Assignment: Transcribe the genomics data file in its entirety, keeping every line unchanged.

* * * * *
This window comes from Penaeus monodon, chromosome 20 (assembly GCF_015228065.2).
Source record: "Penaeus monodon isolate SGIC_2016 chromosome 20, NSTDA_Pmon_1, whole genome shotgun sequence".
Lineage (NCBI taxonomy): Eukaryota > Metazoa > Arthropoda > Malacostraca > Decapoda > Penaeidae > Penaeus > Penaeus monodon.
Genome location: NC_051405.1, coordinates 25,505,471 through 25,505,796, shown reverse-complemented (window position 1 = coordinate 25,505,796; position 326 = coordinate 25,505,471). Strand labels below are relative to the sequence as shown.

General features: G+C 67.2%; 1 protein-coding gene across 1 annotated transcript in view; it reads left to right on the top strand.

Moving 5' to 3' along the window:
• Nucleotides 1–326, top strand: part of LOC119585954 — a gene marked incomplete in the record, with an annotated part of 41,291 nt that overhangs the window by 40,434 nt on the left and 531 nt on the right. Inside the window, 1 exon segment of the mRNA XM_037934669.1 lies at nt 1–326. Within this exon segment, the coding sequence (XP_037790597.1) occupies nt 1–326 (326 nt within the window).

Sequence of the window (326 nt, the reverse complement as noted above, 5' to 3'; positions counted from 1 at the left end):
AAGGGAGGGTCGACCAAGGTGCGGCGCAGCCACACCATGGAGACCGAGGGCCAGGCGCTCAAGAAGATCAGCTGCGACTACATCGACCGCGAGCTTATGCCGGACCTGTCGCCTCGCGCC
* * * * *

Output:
This window comes from Penaeus monodon, chromosome 20 (assembly GCF_015228065.2).
Source record: "Penaeus monodon isolate SGIC_2016 chromosome 20, NSTDA_Pmon_1, whole genome shotgun sequence".
Lineage (NCBI taxonomy): Eukaryota > Metazoa > Arthropoda > Malacostraca > Decapoda > Penaeidae > Penaeus > Penaeus monodon.
Genome location: NC_051405.1, coordinates 25,505,471 through 25,505,796, shown reverse-complemented (window position 1 = coordinate 25,505,796; position 326 = coordinate 25,505,471). Strand labels below are relative to the sequence as shown.

General features: G+C 67.2%; 1 protein-coding gene across 1 annotated transcript in view; it reads left to right on the top strand.

Moving 5' to 3' along the window:
• Nucleotides 1–326, top strand: part of LOC119585954 — a gene marked incomplete in the record, with an annotated part of 41,291 nt that overhangs the window by 40,434 nt on the left and 531 nt on the right. Inside the window, 1 exon segment of the mRNA XM_037934669.1 lies at nt 1–326. Within this exon segment, the coding sequence (XP_037790597.1) occupies nt 1–326 (326 nt within the window).

Sequence of the window (326 nt, the reverse complement as noted above, 5' to 3'; positions counted from 1 at the left end):
AAGGGAGGGTCGACCAAGGTGCGGCGCAGCCACACCATGGAGACCGAGGGCCAGGCGCTCAAGAAGATCAGCTGCGACTACATCGACCGCGAGCTTATGCCGGACCTGTCGCCTCGCGCC